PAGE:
Manning turned in his worst game of the season, throwing for just 150 yards on 19-of-34 passing, with two touchdowns, one interception and a 70.4 rating. While he bizarrely came close to registering a fourth-quarter comeback win, Manning was strangely not the focus of Denver's offensive gameplan. The Broncos ran a whopping 48 times, for 280 yards, with Knowshon Moreno gaining a career-best 224 yards on 37 runs, averaging 6.1 yards per carry, with a touchdown.
"The weather conditions helped us out a little bit,'' Talib said. "But that was our plan, to get him [Manning] to run it more than he threw it. That wind played a big factor, a huge factor in the game. A lot of deep balls kind of hung up in the air going toward the lighthouse [end of the field, against the wind]. It changes what you can do as a quarterback.''
The Broncos in overtime were about five yards or so away from a potential game-winning Matt Prater field goal try, driving to the New England 37 on their second possession, but Wes Welker dropped a 3rd-and-8 pass and they punted the ball back to the Patriots. Five plays later, New England's punt bounced off Carter as Welker was waving his teammates away from the ball, and New England was gifted ideal field position for Gostkowski's game winner.
"Obviously the running game was hot,'' Manning said. "The gameplan is to move the ball and we were moving the ball and running the ball. Knowshon was hot, so we were riding him. When you're running the ball, that's a good thing for the offense. When you turn it over and give them two short fields, that's disappointing. That's not good execution. That's kind of the way that worked out.''
Everything wound up working out for New England in the end, even head coach Bill Belichick's somewhat controversial decision to kick to the Broncos at the start of overtime, taking the wind over the ball in the NFL's relatively new overtime format, where only a touchdown ends the game in sudden death on the first possession. The Patriots defense backed up their coach's move, forcing a Broncos punt on their first drive, and another one later in the 15-minute overtime.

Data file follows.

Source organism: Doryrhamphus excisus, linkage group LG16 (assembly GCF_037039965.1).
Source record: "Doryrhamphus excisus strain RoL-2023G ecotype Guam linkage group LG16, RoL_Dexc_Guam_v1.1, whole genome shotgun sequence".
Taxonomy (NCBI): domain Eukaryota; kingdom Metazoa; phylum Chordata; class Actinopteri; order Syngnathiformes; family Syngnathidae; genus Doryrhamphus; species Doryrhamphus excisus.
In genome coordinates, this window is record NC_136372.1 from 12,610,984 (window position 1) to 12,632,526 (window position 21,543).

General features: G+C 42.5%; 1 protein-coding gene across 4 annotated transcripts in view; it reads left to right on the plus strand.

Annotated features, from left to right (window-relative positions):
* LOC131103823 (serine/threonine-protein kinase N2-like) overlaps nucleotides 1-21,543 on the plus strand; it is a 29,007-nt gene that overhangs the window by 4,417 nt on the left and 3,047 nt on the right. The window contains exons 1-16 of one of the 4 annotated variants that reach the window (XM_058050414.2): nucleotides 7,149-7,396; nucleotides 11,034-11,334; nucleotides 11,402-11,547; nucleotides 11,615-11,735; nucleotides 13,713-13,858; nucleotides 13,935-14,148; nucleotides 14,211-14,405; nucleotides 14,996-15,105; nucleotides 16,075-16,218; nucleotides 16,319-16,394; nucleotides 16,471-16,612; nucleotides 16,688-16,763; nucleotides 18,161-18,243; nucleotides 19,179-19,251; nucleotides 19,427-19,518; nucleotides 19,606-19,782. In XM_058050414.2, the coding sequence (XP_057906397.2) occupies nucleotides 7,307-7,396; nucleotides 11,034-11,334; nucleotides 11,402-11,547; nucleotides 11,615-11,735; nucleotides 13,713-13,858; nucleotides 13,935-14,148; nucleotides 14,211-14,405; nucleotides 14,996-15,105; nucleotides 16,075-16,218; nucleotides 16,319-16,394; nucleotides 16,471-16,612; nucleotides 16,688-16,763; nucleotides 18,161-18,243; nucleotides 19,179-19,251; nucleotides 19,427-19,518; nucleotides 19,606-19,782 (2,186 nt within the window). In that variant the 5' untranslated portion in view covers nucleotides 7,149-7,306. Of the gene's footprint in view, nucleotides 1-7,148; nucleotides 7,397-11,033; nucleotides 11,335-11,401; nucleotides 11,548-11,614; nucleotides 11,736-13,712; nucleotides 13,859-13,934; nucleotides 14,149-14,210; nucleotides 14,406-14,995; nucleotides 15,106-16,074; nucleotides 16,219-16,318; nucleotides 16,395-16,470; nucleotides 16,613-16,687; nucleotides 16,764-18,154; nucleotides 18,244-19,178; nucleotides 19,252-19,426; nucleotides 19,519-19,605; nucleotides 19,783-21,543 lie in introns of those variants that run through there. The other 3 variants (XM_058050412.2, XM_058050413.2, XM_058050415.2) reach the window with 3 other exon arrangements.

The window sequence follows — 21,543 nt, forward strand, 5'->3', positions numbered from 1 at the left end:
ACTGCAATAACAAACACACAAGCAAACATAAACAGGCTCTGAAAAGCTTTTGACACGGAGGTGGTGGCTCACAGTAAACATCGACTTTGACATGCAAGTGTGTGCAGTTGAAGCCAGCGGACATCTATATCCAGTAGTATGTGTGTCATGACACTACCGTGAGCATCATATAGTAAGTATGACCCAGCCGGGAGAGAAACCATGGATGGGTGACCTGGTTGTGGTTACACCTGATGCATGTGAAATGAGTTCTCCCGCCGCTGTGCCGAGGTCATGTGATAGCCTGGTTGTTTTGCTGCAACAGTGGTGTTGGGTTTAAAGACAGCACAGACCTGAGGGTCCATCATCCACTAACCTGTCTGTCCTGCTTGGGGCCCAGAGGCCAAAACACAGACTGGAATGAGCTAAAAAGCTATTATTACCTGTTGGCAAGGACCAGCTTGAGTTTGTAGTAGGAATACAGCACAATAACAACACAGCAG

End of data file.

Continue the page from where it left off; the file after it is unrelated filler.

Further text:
"Great decision,'' Gronkowski said of Belichick's call. "He's our coach and we're behind him with everything. Whatever he has, we're behind him. And it was a great call because we won.''
Once again, the Patriots found a way to rally and win a game they had no right to still be in. Much like they did in Week 6 at home against the Saints, when they notched a miracle 30-27 victory against New Orleans on a last-second Brady-led touchdown drive, the Patriots persevered in the face of a seemingly insurmountable deficit. New England (8-3) improved to 6-0 at home this season, and in the process proved it can stay on the field with Denver, the record-setting No. 1 ranked offensive team in the NFL this season and the favorite to win the AFC's top playoff seed.
Instead of Manning and Welker stealing the spotlight Sunday night, it was Brady and that Welker clone, Julian Edelman, whose nine-catch, 110-yard, two-touchdown performance out-did the former Patriots slot receiver who was making his celebrated return to Gillette Stadium. Welker caught just four passes for 31 yards, and wasn't the difference-maker for Denver that he had long been for New England.
It was a long, strange night of football, but it ended in familiar fashion at least in one aspect: the Patriots made the plays that decided the outcome, and reminded the rest of the AFC that they will be heard from once again come playoff time. Aren't they always?
"It was big,'' New England cornerback Devin McCourty said of the win. "It's [against] a team on top of the AFC. I mean, it was the Broncos: Peyton, Brady, everything, on Sunday Night Football. These are the games you want to come out and win. We didn't come out and play well in the first half, but all year this team has shown how tough we are, and there is no quit in anyone.
"In the locker room [at halftime], we came in and it wasn't a big going crazy [display]. It was, 'We've got to play.' We dug ourselves a hole, and now let's just play and see what happens.''
We saw. And most of what we saw, we had never seen anything quite like it before. Even by Brady-Manning standards, it was a show that will be difficult to ever repeat, or top.